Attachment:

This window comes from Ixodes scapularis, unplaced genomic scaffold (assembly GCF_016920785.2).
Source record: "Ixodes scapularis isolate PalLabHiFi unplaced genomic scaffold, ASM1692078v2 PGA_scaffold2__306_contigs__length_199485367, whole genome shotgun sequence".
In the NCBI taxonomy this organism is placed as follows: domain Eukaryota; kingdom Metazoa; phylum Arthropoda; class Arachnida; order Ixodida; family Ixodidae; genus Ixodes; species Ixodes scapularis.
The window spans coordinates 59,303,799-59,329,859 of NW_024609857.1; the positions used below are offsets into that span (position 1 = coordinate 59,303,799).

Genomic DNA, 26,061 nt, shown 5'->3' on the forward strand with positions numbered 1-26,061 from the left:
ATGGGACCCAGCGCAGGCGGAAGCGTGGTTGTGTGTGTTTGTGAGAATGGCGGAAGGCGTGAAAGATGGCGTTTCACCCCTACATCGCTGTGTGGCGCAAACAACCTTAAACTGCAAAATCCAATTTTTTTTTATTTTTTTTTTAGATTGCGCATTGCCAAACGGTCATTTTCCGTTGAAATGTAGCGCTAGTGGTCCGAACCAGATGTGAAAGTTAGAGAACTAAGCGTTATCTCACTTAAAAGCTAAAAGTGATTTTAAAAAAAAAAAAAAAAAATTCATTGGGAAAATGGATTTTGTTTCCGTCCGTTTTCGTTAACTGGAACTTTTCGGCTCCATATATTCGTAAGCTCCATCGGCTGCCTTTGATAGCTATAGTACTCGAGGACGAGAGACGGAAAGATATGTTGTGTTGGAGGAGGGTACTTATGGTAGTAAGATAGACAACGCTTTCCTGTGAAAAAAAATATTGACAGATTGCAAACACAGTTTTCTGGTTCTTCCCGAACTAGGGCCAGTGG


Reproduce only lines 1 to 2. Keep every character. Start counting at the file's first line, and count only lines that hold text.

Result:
This window comes from Ixodes scapularis, unplaced genomic scaffold (assembly GCF_016920785.2).
Source record: "Ixodes scapularis isolate PalLabHiFi unplaced genomic scaffold, ASM1692078v2 PGA_scaffold2__306_contigs__length_199485367, whole genome shotgun sequence".